Authentic – Being Real

Leadership is not an act. It is not the carrying out of a script or vocation or living a different persona outside of the office. It does not mean being overly personal but it means being real.

“To thy own self be true.” –Polonius, Hamlet

Effective authentic leaders are people who act in a real, genuine and sincere way that is true to who they are as individuals. Webster defines authenticity as “real or genuine; not copied or false; true and accurate.” It comes from the Greek word for author. Authentic leaders are best positioned to inspire trust, loyalty and strong performances from employees through the power of integrity and a congruent mission. Authentic leaders reject the idea that they have to adopt a persona different than their own and they recognise that human beings eventually see through and rarely trust behaviours that are not authentic. “Perfectly imperfect” is something we should aspire to.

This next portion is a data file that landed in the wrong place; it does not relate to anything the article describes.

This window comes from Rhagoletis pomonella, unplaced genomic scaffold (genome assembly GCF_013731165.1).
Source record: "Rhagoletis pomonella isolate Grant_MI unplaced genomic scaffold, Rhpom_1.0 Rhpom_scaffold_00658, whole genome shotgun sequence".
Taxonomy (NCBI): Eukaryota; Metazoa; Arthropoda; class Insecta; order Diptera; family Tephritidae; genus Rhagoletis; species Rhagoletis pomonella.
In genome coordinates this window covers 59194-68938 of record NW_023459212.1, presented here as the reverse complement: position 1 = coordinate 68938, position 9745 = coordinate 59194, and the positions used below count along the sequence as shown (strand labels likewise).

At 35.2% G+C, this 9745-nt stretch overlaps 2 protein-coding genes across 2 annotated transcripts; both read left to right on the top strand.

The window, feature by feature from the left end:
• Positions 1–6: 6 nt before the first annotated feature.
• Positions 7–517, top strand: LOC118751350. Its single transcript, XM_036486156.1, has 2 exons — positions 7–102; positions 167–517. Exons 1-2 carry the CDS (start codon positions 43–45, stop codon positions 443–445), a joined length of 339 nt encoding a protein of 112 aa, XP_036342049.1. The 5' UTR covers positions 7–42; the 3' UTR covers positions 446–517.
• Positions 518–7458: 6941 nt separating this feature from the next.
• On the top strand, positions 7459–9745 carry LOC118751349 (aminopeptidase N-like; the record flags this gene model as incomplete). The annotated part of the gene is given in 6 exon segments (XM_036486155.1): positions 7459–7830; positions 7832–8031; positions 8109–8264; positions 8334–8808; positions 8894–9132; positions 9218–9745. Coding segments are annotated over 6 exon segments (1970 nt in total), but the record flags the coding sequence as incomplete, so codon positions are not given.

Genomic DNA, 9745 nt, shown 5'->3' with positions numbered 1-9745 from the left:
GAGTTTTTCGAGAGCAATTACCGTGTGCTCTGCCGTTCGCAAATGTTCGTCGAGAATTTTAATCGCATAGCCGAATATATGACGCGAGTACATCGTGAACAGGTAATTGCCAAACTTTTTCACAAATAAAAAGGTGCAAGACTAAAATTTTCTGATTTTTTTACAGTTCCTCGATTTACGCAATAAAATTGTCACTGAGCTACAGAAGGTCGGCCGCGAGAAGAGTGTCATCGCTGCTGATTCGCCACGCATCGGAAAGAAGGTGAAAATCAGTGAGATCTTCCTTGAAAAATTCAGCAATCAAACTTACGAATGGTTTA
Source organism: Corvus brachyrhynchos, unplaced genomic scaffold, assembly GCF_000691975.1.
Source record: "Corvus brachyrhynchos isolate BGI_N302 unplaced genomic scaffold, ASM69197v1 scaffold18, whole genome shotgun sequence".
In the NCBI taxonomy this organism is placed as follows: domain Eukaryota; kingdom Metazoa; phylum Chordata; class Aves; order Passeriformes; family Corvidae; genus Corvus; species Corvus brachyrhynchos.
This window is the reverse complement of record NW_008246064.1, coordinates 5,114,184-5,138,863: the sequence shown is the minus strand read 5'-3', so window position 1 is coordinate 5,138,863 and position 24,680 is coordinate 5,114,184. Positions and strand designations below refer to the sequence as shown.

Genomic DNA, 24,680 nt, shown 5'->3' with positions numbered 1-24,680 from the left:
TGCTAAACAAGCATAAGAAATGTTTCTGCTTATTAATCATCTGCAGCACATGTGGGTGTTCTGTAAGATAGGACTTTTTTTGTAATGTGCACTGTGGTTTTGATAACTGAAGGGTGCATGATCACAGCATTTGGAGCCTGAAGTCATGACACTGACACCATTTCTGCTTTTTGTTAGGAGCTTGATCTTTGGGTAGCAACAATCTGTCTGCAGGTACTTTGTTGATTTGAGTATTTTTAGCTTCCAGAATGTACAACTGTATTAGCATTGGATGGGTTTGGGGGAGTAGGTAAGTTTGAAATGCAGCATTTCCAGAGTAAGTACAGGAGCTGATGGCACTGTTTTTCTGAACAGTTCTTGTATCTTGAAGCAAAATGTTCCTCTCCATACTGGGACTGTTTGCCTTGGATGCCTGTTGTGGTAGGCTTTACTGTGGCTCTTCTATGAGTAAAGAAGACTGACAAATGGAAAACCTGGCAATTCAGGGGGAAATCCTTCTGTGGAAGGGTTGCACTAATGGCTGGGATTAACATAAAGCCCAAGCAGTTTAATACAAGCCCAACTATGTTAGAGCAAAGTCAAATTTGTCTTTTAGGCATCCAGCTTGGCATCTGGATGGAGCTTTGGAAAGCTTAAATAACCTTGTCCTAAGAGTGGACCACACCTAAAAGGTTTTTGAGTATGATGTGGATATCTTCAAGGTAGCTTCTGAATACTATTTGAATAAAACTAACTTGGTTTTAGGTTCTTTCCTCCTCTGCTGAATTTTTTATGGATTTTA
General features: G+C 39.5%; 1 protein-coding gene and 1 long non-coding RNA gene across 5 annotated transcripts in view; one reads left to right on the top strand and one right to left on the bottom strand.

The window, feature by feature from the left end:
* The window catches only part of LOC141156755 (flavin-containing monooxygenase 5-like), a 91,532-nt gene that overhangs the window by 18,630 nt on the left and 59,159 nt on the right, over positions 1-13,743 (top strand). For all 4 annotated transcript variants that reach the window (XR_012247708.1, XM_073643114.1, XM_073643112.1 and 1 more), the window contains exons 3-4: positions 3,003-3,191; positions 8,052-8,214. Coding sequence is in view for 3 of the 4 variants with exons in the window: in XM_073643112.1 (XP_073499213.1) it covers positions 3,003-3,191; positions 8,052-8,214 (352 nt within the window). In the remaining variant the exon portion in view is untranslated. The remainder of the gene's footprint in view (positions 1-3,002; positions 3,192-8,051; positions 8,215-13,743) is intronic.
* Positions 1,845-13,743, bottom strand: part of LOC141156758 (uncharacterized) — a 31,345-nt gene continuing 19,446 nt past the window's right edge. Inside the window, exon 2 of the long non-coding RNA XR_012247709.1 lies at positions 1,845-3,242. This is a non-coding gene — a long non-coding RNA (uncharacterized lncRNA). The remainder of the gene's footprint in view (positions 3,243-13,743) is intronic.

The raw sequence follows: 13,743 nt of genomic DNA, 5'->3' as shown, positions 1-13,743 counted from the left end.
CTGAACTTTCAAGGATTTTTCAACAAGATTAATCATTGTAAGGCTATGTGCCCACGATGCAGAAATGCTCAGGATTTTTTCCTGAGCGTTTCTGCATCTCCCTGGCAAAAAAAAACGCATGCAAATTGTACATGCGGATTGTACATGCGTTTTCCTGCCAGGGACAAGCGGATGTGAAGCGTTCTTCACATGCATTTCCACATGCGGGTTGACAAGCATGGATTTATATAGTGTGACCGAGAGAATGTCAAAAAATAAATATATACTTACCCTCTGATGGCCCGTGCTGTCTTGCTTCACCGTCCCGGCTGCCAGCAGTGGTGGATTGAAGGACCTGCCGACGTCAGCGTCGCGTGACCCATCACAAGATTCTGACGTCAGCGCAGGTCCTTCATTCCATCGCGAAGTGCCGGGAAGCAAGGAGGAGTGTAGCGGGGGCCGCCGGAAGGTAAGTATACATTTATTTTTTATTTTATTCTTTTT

Do you know how other people perceive you or how you present to others? “Do you have a mirror?” Find the ability to look authentically at yourself and see what others see? Strong leaders have honest communication with their peers and a clear and honest picture of how they are perceived. We can directly check others perceptions but it can be as simple as observing their behaviour and knowing what this means. Are your colleagues relaxed around you? Does all conversation stop when you enter a room? If you really want to know what people think, can you just ask them? Will you get an accurate answer? Are you a good listener? Do you show appreciation? If you have established a trusting environment that includes honest and open communication, you should be able to ask about your areas or strength as well as areas for development. The gap between what you know and what others know about you should be small. The things that we don’t know are often referred to as “blind spots” and they can be holding back on your progress.